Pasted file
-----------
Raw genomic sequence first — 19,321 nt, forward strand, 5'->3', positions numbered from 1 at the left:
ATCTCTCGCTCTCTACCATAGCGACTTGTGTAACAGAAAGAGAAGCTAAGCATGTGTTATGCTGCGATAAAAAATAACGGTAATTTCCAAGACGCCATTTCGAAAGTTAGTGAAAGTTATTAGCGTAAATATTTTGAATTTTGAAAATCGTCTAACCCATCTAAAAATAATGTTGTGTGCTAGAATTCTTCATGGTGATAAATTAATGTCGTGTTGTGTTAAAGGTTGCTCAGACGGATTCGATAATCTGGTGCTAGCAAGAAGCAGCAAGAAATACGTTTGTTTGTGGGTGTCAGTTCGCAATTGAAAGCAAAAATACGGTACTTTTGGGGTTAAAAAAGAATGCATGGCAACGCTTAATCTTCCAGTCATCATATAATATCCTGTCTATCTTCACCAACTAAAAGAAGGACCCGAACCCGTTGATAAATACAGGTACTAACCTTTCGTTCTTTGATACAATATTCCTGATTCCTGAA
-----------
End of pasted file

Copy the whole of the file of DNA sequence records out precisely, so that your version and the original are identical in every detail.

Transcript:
Raw genomic sequence first — 19,321 nt, forward strand, 5'->3', positions numbered from 1 at the left:
ATCTCTCGCTCTCTACCATAGCGACTTGTGTAACAGAAAGAGAAGCTAAGCATGTGTTATGCTGCGATAAAAAATAACGGTAATTTCCAAGACGCCATTTCGAAAGTTAGTGAAAGTTATTAGCGTAAATATTTTGAATTTTGAAAATCGTCTAACCCATCTAAAAATAATGTTGTGTGCTAGAATTCTTCATGGTGATAAATTAATGTCGTGTTGTGTTAAAGGTTGCTCAGACGGATTCGATAATCTGGTGCTAGCAAGAAGCAGCAAGAAATACGTTTGTTTGTGGGTGTCAGTTCGCAATTGAAAGCAAAAATACGGTACTTTTGGGGTTAAAAAAGAATGCATGGCAACGCTTAATCTTCCAGTCATCATATAATATCCTGTCTATCTTCACCAACTAAAAGAAGGACCCGAACCCGTTGATAAATACAGGTACTAACCTTTCGTTCTTTGATACAATATTCCTGATTCCTGAA